I'm with Andy! I don't really care about the layoffs, the union was unwilling to negotiate, so they can deal with their own medicine. It is the service cuts which bother me.

  • In reply to honest86:

    So in your world, if service isn't cut but layoffs occur, do you drive all the buses?

  • In reply to aczysz:

    You can't really separate the service cuts from the layoffs. There are service cuts because is not enough projected revenue for this year. The way to save money is to cut wage expense. The service cuts mean 1,000 fewer drivers and motormen are needed.

  • In reply to KevinO’Neil:

    Sure you could separate them. The union could share the pain by agreeing to furloughs. But since they won't, 1000 of their "brethren" get laid off.

  • In reply to aczysz:

    I agree that one cannot (and should not) separate service cuts and layoffs. To claim that there simply isn't enough money not to have cuts AND layoffs is false. The misallocation of funds by Daley & Co. notwithstanding, we have recently seen that when large financial institutions (no matter how irresponsible or risky their behaviors) are in trouble, there are billions of dollars ready to be mobilized at the drop of the hat.

    This is entirely a question of priorities.

    For the big guys upstairs, there are billions of dollars forthcoming in the form of bailouts from the federal government. But when things that matter, such as public transportation, libraries, schools and so on are in need of funds, no bailouts are forthcoming. IL taxpayers contributed over 56 billion in taxes last year that were allocated to fund irresponsible military ventures abroad. Just imagine for one moment what else we, as a state, as a city, could have spent that money on.

    Blaming the union here belies deep ignorance of the situation here. The union, like every working person in America, merely wants job security, benefits and fair wages for its members. There's no reason why we should further enlarge the ranks of the unemployed here when the funds exist to provide for full employment and a world-class public transit system.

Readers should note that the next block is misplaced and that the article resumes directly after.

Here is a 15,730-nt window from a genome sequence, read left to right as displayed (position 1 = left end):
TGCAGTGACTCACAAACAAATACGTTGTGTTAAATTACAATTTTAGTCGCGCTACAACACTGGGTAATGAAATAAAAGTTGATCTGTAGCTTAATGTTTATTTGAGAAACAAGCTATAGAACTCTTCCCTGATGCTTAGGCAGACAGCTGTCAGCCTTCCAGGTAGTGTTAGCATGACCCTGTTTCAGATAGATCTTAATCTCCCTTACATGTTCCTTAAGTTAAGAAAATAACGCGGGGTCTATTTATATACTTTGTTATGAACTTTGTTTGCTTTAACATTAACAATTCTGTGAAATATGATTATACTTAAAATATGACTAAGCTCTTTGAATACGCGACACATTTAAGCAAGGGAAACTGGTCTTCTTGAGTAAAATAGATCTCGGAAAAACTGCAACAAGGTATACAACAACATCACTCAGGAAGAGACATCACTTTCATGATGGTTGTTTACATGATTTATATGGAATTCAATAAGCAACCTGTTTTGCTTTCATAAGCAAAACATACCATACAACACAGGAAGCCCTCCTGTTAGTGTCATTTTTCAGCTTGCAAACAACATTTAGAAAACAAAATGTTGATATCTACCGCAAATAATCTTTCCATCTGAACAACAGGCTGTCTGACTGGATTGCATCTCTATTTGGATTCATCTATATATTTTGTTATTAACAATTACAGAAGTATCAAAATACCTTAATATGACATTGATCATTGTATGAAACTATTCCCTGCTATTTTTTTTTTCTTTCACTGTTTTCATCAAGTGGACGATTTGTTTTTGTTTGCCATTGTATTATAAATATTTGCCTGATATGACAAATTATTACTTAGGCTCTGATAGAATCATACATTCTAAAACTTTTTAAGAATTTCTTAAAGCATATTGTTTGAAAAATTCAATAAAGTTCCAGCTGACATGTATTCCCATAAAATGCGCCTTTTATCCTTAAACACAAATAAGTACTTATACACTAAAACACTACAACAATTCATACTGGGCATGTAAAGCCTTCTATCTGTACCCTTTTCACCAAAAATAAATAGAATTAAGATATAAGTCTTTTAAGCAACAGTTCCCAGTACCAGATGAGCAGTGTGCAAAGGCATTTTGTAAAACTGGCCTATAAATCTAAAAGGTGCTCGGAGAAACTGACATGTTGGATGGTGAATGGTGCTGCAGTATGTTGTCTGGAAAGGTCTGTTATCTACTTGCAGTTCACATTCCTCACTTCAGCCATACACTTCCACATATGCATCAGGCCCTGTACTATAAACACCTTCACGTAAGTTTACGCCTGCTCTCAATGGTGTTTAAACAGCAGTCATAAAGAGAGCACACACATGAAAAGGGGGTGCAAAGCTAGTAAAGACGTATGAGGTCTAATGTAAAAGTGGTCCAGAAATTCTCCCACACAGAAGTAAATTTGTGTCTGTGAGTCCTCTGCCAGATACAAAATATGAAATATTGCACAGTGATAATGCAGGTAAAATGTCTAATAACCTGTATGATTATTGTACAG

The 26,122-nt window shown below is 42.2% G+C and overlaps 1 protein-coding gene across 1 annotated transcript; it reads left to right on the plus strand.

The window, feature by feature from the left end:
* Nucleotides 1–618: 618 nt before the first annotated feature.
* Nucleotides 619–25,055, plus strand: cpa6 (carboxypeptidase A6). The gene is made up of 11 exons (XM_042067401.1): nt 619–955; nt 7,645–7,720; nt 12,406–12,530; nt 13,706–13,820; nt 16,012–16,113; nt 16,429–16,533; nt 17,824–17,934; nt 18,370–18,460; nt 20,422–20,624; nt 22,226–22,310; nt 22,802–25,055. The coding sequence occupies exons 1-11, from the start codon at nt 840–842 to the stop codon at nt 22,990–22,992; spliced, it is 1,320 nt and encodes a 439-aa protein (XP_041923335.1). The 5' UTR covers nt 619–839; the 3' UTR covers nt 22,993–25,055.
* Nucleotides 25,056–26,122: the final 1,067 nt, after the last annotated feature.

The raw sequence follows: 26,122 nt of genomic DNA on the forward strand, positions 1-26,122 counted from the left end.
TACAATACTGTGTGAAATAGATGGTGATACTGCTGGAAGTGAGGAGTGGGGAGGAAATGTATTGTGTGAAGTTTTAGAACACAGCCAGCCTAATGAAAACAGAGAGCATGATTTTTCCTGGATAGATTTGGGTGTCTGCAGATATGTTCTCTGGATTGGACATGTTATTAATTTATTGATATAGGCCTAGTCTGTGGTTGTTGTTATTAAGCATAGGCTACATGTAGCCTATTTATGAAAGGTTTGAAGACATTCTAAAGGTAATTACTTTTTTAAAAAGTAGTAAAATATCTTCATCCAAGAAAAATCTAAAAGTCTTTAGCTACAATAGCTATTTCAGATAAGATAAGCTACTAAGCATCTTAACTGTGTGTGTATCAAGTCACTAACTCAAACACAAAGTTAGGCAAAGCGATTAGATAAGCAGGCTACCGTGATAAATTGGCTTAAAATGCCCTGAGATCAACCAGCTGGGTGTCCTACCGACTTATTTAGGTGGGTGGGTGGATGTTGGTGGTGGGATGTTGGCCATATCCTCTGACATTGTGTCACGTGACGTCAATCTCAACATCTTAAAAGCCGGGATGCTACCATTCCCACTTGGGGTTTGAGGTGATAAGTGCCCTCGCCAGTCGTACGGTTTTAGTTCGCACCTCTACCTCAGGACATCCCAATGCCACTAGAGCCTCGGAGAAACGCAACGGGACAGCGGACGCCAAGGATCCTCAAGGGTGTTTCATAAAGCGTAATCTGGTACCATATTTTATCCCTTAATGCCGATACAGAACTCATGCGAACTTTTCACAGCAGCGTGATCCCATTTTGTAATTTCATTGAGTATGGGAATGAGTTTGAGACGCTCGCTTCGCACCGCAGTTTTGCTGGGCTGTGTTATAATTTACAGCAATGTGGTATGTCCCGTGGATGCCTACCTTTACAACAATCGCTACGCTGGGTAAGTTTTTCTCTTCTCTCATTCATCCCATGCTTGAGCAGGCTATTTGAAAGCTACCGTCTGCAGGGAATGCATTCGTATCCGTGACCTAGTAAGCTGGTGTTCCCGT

• I agree, Ed, that the last the thing that this Country, this State and this City should be doing is allowing public transportation to wither on the vine. I am also car-free in chicago and would not have it any other way.

    But I think in focusing on the free rides for seniors program, you may be missing the mark. True, this program costs money, but this isn't the whole story. The amount that Daley has squandered in give-aways, lost revenues for privatizations, tifs, etc. is astounding. This is not a question of whether there are funds; this is entirely a question of spending priorities.

    CTA is facing tough finanncial times. But the answer isn't to hammer away at workers and seniors. After all, it's not as though the management of CTA, high-paid city officials, and Daley and Company are offering to re-open their contracts and enter into salary negotiations that would lower their take-home pay. This is out of the question, of course. But when it comes to less powerful groups such as bus drivers, mechanics, and seniors, the media (this blog included) seem content to advocate austerity and tough love for ordinary workers and seniors.

    The message I get from The Trib and this blog is clear: uncompromising big rewards for management, bureaucrats and Daley's coterie of officials is a good thing... but reasonable pay and access to essential services for ordinary chicagoans is a travesty.

    Fare hikes are equivalent to a regressive tax. If we want to collect more money from chicagoans, the way to do it is via a progressive tax: i.e. one that is graduated such that people pay according to their means, not according to a fixed rate that is pennies to the rich, but punishing for the majority of ordinary chicagoans.